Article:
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Star Wars Movie Thread


#3757

Oh yeah, that’ll work.

How it’ll really be - the green dwarf gets crushed under a pile of books.


#3758

As a book lover, that makes me cringe. Letting books lean like that will ruin the binding.

No.

Just no.


#3759

As well as ruining books, that bottom one has the double advantage of looking massively uncomfortable.


#3760

Following up on the video;



#3761


#3762

Solo review are coming in. Not many yet, but they’re mixed:






About what I expected.


#3763

Do we need to know how the guy got his gun? Do we need to know how he met his sidekicks? Do we need additional context for what made Harrison Ford cool four decades ago?

This prequel shit is so, so dumb. It seems designed to appeal to 40 year old plus geeks, and that’s it. Lucas film needs new blood. New ideas. Stop listening to the fanboys who want a fucking Boba Fett trilogy, and move on with the damned universe.

Why did Leia decide on her hairstyles? Find out in the new prequel trilogy starring Jimmy Smits, Jude Law, and, I dunno, Anne Hathaway. And maybe some cgi muppets, or whatever.

What did Wedge do to kill time between ESB and ROTJ? Find out in the new 200 million dollar budgeted production of Wedge: A Star Wars Story, directed by the guy who did one of the more forgettable episodes of Game of Thrones, starring a 30 something white guy you might recognize from an episode of Breaking Bad, and also featuring a cameo from Kiera Knightly as Natalie Portman, or something.

I’m seeing this, once, for Donald Glover.


#3764

I think the middle ground is prequels as further adventures, rather than answering questions. If this leans more toward being a space heist story starring a young Han Solo, I’m down. If it’s just explaining “how Han became Han” then, yeah, no one needs that.


#3765

I’m saying this as a guy who sees the Star Wars movies because he is a geek, not because he is a fan. I like spectacle and sci fi, so I watch them. I’m telling you, emphatically, that the general audience is tired of backstory from movies that came out in the eighties. It’s time to move on.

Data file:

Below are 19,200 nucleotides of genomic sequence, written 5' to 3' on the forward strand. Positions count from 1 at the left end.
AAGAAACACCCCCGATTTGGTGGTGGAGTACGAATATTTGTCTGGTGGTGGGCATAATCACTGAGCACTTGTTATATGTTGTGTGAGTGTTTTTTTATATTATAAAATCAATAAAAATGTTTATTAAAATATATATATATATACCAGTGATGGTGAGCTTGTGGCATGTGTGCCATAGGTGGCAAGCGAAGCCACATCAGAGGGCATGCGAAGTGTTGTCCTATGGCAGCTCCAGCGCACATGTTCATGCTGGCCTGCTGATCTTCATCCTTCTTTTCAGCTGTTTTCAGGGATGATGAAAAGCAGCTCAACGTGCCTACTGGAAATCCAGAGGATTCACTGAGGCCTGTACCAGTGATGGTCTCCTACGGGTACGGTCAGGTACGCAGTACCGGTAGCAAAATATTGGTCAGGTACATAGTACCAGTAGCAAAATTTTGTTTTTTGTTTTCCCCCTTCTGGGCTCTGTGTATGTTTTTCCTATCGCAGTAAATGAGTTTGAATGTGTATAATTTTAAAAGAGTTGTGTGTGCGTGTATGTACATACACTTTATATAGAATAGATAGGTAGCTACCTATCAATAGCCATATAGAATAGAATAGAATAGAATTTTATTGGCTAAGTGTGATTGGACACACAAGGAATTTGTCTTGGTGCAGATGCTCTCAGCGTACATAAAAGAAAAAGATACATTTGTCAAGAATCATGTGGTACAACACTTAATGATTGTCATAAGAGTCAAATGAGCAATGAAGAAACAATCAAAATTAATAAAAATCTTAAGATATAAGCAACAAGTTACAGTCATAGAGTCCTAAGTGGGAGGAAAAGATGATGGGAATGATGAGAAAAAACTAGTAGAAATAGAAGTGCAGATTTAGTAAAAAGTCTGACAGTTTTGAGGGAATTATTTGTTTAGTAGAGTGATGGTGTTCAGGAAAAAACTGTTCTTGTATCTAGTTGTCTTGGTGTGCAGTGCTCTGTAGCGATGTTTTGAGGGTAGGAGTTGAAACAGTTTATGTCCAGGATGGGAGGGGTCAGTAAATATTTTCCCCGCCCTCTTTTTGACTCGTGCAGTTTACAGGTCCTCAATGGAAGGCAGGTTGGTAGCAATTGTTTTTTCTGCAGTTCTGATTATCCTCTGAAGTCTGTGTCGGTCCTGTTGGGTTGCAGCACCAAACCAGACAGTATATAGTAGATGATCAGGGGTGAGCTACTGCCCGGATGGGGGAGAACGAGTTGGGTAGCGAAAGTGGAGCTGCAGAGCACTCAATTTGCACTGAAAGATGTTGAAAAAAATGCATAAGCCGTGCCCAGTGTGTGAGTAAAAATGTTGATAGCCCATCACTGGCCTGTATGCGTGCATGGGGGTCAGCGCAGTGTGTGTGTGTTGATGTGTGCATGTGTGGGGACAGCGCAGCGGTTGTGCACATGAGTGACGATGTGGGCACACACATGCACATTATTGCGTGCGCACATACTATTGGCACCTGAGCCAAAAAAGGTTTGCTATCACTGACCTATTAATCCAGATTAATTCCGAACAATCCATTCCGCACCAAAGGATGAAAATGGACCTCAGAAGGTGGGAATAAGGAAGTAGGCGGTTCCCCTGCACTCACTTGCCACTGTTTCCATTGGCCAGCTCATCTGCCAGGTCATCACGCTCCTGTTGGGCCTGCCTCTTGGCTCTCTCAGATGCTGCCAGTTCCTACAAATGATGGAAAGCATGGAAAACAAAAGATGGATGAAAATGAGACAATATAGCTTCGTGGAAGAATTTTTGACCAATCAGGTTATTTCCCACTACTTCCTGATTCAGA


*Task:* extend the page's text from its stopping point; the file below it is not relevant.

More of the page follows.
#3766

Is that a response to me? I mean, leaving aside that you’re speaking for an entire “general audience” you’re not actually addressing anything I said, despite phrasing what you’re saying as if it’s a response to what I said.


#3767

Rogue One made a billion dollars with a cast of nobodies. They can’t make sequels any faster and they want a Star Wars movie every year so we get prequels for as long as people pay to see them. Disney aren’t being dumb (though I do think they’re screwing up Star Wars with their plot decisions).


#3768

Just going to say, this is part of the problem. If you don’t want Star Wars prequels, don’t go see them. Doesn’t matter why you go see them, the metric that gets more of these movies made is how much cash they take in.


#3769

Also Rian Johnson is currently working on a new trilogy completely removed from the current one so it’s not like they’re only planning prequels outside the main trilogy.


#3770

The Benioff/Weiss movies are supposed to be separate too.


#3771

Rogue One did so well, I think, because people were still excited at the prospect of new Star Wars films coming out. That excitement seems to have dulled somewhat. I am not saying that they won’t continue to be successful. I am saying that they seem to be making very little effort to expand their audience by evolving the material. It seems to me that Disney is being over-reliant on the existing fandom without attempting to expand that fandom by doing anything new.


#3772

So how much should this make? I think Solo will do around a billion.


#3773

Star Wars transcended ‘fandom’ decades ago. Star Wars is mainstream. You don’t have to own a single action figure or wear a t-shirt in order to want to go see it.

I get that not everyone likes the newer films, I’ve yet to see one that I’d put up next to the original, but Disney can carry on doing exactly what they are doing and still make bank.

Our personal taste as fans (who do own the figures and the t-shirts) is less than irrelevant.


#3774

Literally the only point Star Wars wasn’t mainstream was between 87 and 93 or so, when the toy lines had faded, the Droids and Ewoks cartoons were over, and the Marvel comic had been cancelled. Until the Thrawn Trilogy and Dark Empire came long, Star Wars was largely forgotten.


#3775

I still say it was Clerks that pushed Star Wars back into the mainstream consciousness, or at least film nerd - stoner consciousness.


#3776

It was definitely part of it. Star Wars was growing in popularity again at the time, I can remember reading about Clerks in an official magazine around the time it hit cinemas , they were talking about how Smith sold off part of his merch collection to fund the movie. That was a year after the tirlogy was released on laserdisc and a year before the VHS video release which was tagged as the last chance to own the original trilogy.